Behavior of RC beams shear strengthened with bonded or unbonded FRP wraps

Jinguang Teng, G. M. Chen, J. F. Chen, O. A. Rosenboom, L. Lam

Research output: Journal article publicationJournal articleAcademic researchpeer-review

53 Citations (Scopus)


Reinforced concrete (RC) beams shear-strengthened with fiber-reinforced polymer (FRP) fully wrapped around the member usually fail due to rupture of FRP, commonly preceded by gradual debonding of the FRP from the beam sides. To gain a better understanding of the shear resistance mechanism of such beams, particularly the interaction between the FRP, concrete, and internal steel stirrups, nine beams were tested in the present study: three as control specimens, three with bonded FRP full wraps, and three with FRP full wraps left unbonded to the beam sides. The use of unbonded wraps was aimed at a reliable estimation of the FRP contribution to shear resistance of the beam and how bonding affects this contribution. The test results show that the unbonded FRP wraps have a slightly higher shear strength contribution than the bonded FRP wraps, and that for both types of FRP wraps, the strain distributions along the critical shear crack are close to parabolic at the ultimate state. FRP rupture of the strengthened beams occurred at a value of maximum FRP strain considerably lower than the rupture strain found from tensile tests of flat coupons, which may be attributed to the effects of the dynamic debonding process and deformation of the FRP wraps due to the relative movements between the two sides of the critical shear crack. Test results also suggest that while the internal steel stirrups are fully used at beam shear failure by FRP rupture, the contribution of the concrete to the shear capacity may be adversely affected at high values of tensile strain in FRP wraps.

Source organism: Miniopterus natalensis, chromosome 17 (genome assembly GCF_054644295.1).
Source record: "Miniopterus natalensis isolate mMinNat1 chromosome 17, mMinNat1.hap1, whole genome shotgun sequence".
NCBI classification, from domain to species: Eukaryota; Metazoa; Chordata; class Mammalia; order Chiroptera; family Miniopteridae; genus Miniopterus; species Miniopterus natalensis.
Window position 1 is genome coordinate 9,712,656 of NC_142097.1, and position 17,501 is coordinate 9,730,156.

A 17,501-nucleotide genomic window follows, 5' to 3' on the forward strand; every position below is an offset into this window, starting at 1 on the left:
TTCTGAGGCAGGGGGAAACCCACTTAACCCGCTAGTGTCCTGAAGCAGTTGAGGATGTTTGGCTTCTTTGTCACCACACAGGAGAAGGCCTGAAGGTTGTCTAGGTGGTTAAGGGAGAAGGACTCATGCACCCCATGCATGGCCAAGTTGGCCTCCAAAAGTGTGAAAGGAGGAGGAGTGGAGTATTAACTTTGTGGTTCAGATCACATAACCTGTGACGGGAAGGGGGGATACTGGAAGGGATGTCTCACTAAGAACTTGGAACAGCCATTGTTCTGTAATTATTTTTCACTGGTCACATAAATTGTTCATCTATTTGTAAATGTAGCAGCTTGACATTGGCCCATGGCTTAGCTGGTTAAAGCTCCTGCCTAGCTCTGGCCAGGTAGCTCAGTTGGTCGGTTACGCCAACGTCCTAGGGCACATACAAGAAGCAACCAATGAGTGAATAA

Original languageEnglish
Pages (from-to)394-404
Number of pages11
JournalJournal of Composites for Construction
Issue number5
Publication statusPublished - 28 Sep 2009


  • Bonding
  • Fiber reinforced polymers
  • Rehabilitation
  • Reinforced concrete
  • Shear resistance
  • Shear strength

ASJC Scopus subject areas

  • Civil and Structural Engineering
  • Building and Construction
  • Ceramics and Composites
  • Mechanical Engineering
  • Mechanics of Materials

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